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The Daughter Project:
A Home of Healing for Human Trafficking Victims

By Katie Sobiech

The statistics surrounding human trafficking in the United States are startling. And even more disturbing is the fact that Toledo has ranked 3rd in the line-up of most trafficked areas – and it’s on the FBI’s radar for having such a large number of pimps.

Ohio authorities estimate that over 1,000 children are currently being prostituted in this state alone. (The Guardian)

The Daughter Project, a non-profit organization, is on a mission to end this – one recovery home at a time.

This past November they opened up their first trafficking shelter for sex trafficking survivors.

The Daughter Project

The Mission

The mission of this safe haven is to provide holistic healing services in an extremely safe, home-like environment to girls and women who have been freed from sex traffickers – free of charge.

Their services include abuse & addiction counseling, family/friend restoration, health & nutrition education, medical/dental/vision care, legal counsel and spiritual mentorship.

Doctors, counselors and other professionals have been recruited to provide medical services to the girls as well.

Specific therapies offered to the girls include art, dance, drama, equine, music and play therapy.

They also collaborate with various local community organizations to provide healthy, educational opportunities. Some of these include the YMCA, Toledo Ballet, Symphony and Zoo. (

The Daughter Project

How it all Began

“It started about 4 years ago with Jeff, the Director - a full time math teacher at a school in Toledo. His kids were grown and he was thinking about what he could do next,” Jane Ginter, Case Manager with The Daughter Project, said.

“He was working with some homeless people and running classes for them and started reading this book called ‘Not for Sale’ about sex trafficking. He said ‘Someone’s got to do something about this’. So he started talking to people, anyone and everyone. He talked about what could be done. He started forming committees to figure out what we could do,” Ginter continued.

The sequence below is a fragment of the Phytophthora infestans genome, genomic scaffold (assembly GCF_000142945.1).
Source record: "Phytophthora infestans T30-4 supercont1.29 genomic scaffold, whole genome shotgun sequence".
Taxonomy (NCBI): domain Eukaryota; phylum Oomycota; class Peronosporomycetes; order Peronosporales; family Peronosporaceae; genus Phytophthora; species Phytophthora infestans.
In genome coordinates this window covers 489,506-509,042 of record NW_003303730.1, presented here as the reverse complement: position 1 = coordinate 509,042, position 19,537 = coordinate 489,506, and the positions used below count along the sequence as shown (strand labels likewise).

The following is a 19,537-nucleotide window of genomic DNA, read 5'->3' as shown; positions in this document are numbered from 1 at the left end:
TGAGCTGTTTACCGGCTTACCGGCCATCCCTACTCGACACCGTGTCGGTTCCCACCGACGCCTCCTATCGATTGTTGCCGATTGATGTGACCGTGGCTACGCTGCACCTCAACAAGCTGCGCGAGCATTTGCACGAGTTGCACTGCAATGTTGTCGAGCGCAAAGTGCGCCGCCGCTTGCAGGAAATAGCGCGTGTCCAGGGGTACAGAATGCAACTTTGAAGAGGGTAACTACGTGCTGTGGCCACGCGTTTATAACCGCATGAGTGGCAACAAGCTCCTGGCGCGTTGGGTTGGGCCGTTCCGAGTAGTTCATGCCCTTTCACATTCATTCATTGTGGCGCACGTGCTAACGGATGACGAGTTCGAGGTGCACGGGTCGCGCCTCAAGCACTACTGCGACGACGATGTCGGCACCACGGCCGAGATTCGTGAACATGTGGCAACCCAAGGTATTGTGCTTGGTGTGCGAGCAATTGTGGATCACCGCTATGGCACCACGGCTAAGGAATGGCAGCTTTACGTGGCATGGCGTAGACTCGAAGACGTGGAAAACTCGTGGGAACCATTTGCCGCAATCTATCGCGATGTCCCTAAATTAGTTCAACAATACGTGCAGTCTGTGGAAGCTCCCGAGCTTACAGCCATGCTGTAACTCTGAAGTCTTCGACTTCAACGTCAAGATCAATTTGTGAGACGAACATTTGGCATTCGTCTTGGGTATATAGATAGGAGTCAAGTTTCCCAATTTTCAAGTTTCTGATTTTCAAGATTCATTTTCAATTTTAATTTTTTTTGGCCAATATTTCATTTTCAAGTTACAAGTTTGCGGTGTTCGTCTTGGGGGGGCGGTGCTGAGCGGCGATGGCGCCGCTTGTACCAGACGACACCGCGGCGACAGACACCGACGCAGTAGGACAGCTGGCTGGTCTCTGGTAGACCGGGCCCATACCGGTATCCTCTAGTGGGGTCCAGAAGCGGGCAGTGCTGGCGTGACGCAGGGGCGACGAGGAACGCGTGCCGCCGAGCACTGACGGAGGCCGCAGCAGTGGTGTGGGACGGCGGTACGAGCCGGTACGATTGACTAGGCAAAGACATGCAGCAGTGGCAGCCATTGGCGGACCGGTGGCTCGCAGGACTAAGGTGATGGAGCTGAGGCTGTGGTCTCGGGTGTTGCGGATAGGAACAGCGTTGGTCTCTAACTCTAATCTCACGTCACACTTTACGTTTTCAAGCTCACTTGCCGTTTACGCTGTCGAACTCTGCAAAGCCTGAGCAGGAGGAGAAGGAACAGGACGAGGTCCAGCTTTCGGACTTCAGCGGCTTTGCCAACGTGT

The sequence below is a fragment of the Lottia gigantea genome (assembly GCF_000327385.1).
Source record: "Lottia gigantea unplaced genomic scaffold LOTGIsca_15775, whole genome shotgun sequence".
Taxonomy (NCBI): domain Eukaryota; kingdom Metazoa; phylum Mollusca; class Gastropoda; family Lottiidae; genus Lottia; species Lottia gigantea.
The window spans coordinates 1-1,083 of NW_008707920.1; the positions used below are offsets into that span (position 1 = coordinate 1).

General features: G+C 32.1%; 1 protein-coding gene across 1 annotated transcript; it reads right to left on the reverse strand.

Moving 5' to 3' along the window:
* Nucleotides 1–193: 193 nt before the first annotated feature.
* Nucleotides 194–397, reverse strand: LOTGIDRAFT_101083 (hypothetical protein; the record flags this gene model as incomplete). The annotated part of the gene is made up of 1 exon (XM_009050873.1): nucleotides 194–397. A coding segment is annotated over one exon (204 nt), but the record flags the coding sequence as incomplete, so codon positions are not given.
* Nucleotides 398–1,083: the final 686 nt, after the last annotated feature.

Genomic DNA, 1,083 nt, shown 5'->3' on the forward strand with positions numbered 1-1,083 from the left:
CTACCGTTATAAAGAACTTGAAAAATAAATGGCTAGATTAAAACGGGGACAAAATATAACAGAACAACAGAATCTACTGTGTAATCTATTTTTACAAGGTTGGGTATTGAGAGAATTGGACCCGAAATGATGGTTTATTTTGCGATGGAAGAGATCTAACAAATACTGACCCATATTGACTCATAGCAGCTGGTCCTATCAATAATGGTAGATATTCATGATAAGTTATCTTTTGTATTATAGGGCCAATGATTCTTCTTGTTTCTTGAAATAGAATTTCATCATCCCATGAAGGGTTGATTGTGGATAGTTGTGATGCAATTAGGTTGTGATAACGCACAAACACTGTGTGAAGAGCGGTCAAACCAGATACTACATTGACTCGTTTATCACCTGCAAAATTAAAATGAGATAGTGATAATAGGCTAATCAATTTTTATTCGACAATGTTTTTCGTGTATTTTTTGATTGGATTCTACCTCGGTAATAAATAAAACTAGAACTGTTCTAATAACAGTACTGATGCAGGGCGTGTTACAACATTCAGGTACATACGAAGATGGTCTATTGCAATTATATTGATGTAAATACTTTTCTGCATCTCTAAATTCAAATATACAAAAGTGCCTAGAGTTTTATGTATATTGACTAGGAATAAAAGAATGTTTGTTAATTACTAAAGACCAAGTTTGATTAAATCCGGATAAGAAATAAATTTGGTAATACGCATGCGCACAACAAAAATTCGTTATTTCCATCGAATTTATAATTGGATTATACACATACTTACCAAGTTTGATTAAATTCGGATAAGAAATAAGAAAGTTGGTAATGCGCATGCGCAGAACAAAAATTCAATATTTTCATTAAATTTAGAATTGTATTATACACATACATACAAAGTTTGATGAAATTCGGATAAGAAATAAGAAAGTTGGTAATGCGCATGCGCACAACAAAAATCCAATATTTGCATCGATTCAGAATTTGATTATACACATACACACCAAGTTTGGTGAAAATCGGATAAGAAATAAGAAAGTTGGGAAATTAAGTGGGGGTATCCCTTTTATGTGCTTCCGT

The Daughter Project The Daughter Project The Daughter Project

The Girls

“We take girls age 10-17. All of them have been through some type of abusive situation in their past. Because of that, and because they’ve been set up for that, there’s people who prey on them and look for girls who have been beaten down, have low self-esteem and might need someone to take care of them,” Ginter explained.

“It’s usually an older boyfriend. He showers them with attention, offers them gifts, takes them places and tells them that he loves them so they really think this guy loves them and is their boyfriend. They don’t realize he’s a pimp, or trafficker who’s grooming them to work for him. That’s how a lot of girls get ensnared. A lot of times that has to be broken through. They don’t see that they’ve been exploited. They think ‘well this guy loves me’ because they don’t have anything else to compare it to,” Ginter said.

And there are barriers in reaching the girls and truly getting them to understand the problem that they were caught up in.

“It’s not like (they say) ‘All this has happened to me and thank you for rescuing me!’ Its having to work through layers of trauma and the messages that have been sent to them to show what a healthy relationship looks like and that their experience was really exploitation and being used and traumatized,” Ginter explained.

For more on this story, watch for Part Two on what a day in the life of these girls looks like, future goals for this project, and how you can get involved!

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